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JET LAG

Jet lag occurs when you quickly travel across two or more time zones. This long-distance travel causes your body to have trouble adjusting to a new schedule. You may feel sleepy during the day and have insomnia at night. Jet lag also can cause you to have trouble functioning. You may feel fatigued and struggle to concentrate.

KEY POINTS:

  • Jet lag can cause you to have trouble sleeping at night after a long trip.
  • It also can cause you to feel sleepy or fatigued during the day.
  • Jet lag affects some people more than others.
  • There are several strategies to help you reduce jet lag symptoms.

Am I At Risk:

Pilots, flight attendants and business travelers are likely to have frequent jet lag symptoms. The more time zones you cross, the more severe your symptoms are likely to be. Some people can adjust more quickly than others to rapid shifts in time zones. Adjusting to a new time zone tends to be harder when you travel east than when you travel west. It is estimated that it takes one day per time zone that you cross for your body to adjust to the local time.

GENERAL OVERVIEW

Jet lag is a circadian rhythm sleep-wake disorder. Circadian rhythms are biological processes that follow a daily cycle of about 24 hours. These internal rhythms are synchronized by time cues such as daylight and darkness. Circadian rhythms help regulate your sleepwake schedule, causing you to feel sleepy at night and alert during the day.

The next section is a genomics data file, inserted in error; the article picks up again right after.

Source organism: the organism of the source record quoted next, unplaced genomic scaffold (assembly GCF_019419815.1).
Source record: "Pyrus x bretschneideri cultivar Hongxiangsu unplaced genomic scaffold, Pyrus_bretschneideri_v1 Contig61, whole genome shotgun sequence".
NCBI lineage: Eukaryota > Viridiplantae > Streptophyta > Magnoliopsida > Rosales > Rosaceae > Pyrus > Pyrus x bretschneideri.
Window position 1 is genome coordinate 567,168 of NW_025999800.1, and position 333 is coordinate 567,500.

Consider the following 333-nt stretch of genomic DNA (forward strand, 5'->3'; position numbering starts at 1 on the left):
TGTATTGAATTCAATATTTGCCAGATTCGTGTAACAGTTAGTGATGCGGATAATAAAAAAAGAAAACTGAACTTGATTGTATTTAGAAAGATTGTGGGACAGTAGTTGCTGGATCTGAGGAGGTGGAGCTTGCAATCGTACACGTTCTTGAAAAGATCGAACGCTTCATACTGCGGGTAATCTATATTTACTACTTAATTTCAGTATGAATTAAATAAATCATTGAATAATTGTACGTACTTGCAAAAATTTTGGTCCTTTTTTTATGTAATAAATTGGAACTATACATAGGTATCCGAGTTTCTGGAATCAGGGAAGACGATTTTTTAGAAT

Jet lag involves a temporary mismatch between the timing of your sleep-wake cycle and the time of day in your new time zone. It can cause you to feel sleepy and fatigued during the daytime. You also may have disturbed sleep at night. Jet lag also can impair your daytime functioning. You may have trouble concentrating or making decisions.

TREATMENTS:

There are several strategies that may help reduce jet lag symptoms. A sleep doctor can determine if any of these options are right for you:

Keeping your home schedule: A quick trip may not allow your body enough time to adapt to a new schedule. It may be more effective to maintain your home schedule during your trip.

Using bright light: Bright light is an important cue that can affect the timing of your circadian rhythms. For example, exposure to bright light in the morning may help advance your sleep-wake schedule before you travel east.

Adjusting your sleep schedule: You can help your body prepare for travel by adjusting your sleep schedule before your trip. For example, you can shift your sleep schedule earlier for a few nights before you travel east.

Taking melatonin: Melatonin is a hormone that helps regulate your sleep-wake cycle. Taking melatonin at bedtime for a few nights after your arrival may help you adjust to a new time zone.

Taking a sleeping pill: You may be able to fall asleep easier following a long trip by taking a sleeping pill at bedtime for a few nights.

Consuming caffeine: Caffeine may help improve alertness and reduce daytime symptoms of jet lag, but it also can disrupt your sleep at night.

TIPS:

  • Get plenty of sleep during the nights before your trip.
  • Avoid alcohol during your flight.
  • After arrival try to spend time outside during daylight hours.
  • Exercise daily before and after your trip.

Next Steps:

  • Make it a priority to sleep 7 or more hours nightly.
  • Maintain a consistent sleep-wake schedule.
  • Talk to your doctor about any ongoing sleep problems.
  • Talk to a sleep doctor at an accredited sleep center if you need help preparing for a long trip.

ACKNOWLEDGEMENT: CONTENT DEVELOPED BY THE AMERICAN ACADEMY OF SLEEP MEDICINE

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